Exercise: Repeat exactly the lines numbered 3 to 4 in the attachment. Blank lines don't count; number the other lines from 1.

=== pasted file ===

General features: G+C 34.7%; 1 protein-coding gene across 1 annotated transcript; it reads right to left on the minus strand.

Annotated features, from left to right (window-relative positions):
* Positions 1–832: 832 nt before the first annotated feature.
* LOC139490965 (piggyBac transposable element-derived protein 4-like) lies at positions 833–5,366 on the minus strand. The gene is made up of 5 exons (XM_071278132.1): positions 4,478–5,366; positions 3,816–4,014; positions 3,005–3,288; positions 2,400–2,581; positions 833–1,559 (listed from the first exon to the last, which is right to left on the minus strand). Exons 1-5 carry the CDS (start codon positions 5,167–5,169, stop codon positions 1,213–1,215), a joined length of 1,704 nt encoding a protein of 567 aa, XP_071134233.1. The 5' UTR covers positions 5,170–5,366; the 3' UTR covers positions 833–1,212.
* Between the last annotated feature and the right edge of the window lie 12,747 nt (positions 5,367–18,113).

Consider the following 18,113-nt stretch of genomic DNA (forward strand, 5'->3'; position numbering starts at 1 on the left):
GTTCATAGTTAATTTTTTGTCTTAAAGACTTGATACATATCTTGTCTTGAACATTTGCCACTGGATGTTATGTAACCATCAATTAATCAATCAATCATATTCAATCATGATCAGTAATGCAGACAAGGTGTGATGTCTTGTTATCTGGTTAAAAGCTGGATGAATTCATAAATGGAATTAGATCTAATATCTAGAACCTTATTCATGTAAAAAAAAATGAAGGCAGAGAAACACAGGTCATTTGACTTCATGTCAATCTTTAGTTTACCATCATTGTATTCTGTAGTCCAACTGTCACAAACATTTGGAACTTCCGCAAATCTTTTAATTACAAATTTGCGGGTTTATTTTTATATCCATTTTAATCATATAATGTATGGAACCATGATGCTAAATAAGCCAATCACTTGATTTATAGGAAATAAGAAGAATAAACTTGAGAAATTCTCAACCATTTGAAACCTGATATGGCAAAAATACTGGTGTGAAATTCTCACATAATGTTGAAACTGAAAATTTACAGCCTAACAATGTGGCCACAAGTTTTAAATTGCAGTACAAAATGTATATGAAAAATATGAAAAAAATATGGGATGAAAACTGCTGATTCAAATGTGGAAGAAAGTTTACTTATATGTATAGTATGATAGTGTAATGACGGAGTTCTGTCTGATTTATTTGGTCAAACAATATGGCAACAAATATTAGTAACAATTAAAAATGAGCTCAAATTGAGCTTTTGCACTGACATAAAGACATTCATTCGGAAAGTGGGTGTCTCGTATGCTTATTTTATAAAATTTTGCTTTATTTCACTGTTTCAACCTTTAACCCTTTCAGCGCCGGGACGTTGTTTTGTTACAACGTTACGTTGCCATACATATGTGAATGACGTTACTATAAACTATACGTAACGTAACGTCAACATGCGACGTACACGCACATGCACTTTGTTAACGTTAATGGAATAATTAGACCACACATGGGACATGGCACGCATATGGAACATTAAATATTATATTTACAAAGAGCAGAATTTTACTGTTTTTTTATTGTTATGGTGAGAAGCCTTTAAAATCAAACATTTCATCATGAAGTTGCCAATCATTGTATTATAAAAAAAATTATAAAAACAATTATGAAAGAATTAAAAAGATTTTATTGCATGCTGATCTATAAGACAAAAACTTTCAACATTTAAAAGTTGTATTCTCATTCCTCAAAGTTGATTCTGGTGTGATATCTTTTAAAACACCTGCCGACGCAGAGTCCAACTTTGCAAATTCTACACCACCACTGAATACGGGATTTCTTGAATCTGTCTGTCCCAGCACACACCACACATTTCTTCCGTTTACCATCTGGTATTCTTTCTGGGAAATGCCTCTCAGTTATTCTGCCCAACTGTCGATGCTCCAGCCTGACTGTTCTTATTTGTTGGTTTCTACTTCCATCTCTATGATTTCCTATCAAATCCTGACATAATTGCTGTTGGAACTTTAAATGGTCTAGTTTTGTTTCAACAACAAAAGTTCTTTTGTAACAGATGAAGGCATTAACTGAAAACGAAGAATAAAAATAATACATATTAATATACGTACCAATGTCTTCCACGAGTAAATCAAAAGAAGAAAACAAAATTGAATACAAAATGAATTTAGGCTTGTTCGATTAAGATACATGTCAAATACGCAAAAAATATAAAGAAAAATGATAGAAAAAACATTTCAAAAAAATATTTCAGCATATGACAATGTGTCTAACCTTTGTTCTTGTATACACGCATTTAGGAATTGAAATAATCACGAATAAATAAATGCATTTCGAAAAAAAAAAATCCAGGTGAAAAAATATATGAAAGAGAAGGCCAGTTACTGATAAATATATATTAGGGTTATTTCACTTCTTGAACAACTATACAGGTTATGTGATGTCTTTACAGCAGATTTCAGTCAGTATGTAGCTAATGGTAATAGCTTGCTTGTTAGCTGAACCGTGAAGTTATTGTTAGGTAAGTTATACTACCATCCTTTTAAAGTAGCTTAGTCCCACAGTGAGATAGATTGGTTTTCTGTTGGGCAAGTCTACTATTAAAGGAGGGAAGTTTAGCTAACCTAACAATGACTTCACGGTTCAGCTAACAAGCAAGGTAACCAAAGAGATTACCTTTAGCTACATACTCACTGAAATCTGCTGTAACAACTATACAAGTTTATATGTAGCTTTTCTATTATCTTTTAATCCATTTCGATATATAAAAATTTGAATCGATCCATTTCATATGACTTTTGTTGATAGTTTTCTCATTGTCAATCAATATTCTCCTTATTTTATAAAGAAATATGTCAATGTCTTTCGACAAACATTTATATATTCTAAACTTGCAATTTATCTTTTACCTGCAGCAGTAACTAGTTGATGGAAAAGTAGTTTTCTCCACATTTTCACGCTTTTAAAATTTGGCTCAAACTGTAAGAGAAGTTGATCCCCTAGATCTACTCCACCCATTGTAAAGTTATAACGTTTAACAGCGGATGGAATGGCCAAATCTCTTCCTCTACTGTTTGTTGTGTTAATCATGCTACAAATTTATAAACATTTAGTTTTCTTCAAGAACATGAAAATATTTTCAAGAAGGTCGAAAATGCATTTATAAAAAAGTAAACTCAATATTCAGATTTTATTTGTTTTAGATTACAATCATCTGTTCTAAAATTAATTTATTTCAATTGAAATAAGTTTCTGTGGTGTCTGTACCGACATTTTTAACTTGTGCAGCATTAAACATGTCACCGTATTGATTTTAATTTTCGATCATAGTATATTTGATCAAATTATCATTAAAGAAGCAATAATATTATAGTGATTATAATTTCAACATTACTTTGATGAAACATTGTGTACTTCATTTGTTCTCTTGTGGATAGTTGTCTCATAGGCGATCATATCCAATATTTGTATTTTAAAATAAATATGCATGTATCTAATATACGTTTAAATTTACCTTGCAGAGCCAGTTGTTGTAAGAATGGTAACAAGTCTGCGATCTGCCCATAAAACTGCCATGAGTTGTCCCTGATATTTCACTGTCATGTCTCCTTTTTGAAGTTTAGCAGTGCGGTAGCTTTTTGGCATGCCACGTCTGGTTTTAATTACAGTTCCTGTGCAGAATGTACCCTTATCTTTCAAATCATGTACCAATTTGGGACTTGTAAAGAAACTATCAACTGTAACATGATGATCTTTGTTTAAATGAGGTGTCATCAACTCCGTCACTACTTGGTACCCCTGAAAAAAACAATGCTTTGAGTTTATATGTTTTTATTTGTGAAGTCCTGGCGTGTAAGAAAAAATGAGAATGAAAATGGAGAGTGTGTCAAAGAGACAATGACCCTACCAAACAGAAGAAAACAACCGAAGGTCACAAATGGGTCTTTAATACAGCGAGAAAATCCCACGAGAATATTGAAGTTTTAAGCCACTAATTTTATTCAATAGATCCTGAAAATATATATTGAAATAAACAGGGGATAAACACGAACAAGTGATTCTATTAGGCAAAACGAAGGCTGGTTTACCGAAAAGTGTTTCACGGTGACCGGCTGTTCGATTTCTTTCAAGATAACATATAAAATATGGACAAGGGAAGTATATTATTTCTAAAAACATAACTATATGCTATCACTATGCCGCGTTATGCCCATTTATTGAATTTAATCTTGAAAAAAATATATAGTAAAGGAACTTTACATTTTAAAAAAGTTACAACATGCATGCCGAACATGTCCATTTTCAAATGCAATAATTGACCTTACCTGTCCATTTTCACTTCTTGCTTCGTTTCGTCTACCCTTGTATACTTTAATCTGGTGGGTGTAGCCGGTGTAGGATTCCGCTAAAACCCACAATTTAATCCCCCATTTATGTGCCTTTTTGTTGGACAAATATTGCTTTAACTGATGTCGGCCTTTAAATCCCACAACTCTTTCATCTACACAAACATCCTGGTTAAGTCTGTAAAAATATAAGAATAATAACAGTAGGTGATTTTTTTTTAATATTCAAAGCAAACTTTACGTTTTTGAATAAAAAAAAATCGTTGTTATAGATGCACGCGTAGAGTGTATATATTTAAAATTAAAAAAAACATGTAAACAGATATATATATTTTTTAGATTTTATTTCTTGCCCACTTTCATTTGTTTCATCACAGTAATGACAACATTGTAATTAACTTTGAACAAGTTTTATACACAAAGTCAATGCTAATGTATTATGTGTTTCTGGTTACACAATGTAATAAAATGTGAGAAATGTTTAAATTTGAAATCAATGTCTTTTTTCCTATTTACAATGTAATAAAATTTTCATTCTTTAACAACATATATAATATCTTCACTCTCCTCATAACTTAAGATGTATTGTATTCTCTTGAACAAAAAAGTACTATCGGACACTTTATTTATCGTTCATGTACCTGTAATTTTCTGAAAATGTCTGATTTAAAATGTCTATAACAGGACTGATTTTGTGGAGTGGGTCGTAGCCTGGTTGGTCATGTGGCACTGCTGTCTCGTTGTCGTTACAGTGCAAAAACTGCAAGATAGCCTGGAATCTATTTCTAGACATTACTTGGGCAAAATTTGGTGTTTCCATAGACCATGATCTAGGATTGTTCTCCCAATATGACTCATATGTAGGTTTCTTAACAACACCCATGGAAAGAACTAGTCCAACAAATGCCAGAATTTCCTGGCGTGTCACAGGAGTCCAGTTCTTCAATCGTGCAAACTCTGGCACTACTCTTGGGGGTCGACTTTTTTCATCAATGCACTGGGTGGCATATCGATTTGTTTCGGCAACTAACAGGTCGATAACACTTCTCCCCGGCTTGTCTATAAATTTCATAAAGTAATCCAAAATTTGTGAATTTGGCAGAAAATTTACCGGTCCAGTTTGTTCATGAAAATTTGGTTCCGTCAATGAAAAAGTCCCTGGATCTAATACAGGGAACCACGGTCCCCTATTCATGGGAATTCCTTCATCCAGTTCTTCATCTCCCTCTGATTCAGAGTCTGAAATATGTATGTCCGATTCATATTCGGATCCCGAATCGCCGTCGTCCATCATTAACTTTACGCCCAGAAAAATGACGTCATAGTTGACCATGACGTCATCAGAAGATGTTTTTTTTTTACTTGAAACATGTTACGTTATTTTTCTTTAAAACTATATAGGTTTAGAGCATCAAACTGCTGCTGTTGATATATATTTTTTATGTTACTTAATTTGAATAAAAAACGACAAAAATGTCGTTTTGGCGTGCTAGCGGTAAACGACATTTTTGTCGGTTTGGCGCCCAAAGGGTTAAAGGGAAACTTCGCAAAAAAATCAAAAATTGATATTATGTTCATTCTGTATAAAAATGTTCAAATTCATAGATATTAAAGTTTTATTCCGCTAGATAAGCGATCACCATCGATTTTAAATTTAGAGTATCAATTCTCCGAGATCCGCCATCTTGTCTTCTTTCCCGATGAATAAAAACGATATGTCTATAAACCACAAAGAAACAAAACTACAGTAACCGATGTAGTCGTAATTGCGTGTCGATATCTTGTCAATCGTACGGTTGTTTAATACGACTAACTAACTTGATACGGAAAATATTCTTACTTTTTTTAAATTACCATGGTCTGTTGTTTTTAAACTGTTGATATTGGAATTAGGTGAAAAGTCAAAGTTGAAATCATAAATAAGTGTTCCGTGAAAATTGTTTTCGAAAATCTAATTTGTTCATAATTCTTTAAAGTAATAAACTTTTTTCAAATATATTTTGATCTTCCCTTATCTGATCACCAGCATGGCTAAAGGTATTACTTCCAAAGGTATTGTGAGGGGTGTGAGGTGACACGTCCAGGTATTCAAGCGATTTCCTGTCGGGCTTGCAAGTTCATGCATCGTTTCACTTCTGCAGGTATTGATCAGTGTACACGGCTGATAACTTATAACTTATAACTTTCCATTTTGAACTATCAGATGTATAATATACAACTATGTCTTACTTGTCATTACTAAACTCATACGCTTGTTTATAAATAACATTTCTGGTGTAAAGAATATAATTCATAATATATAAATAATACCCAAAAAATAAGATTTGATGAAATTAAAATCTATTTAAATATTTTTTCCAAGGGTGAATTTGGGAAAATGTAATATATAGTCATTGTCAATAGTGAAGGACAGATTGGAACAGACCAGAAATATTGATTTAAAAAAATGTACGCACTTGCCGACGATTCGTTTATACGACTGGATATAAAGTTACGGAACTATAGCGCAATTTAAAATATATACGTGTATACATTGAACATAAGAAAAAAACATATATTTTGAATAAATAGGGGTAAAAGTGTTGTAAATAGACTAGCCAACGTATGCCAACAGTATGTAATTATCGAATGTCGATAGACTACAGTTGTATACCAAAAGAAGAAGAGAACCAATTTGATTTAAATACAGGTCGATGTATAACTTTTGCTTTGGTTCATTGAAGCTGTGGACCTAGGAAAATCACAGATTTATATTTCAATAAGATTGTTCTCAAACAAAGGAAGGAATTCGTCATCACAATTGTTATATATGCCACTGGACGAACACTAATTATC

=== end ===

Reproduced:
* Positions 1–832: 832 nt before the first annotated feature.
* LOC139490965 (piggyBac transposable element-derived protein 4-like) lies at positions 833–5,366 on the minus strand. The gene is made up of 5 exons (XM_071278132.1): positions 4,478–5,366; positions 3,816–4,014; positions 3,005–3,288; positions 2,400–2,581; positions 833–1,559 (listed from the first exon to the last, which is right to left on the minus strand). Exons 1-5 carry the CDS (start codon positions 5,167–5,169, stop codon positions 1,213–1,215), a joined length of 1,704 nt encoding a protein of 567 aa, XP_071134233.1. The 5' UTR covers positions 5,170–5,366; the 3' UTR covers positions 833–1,212.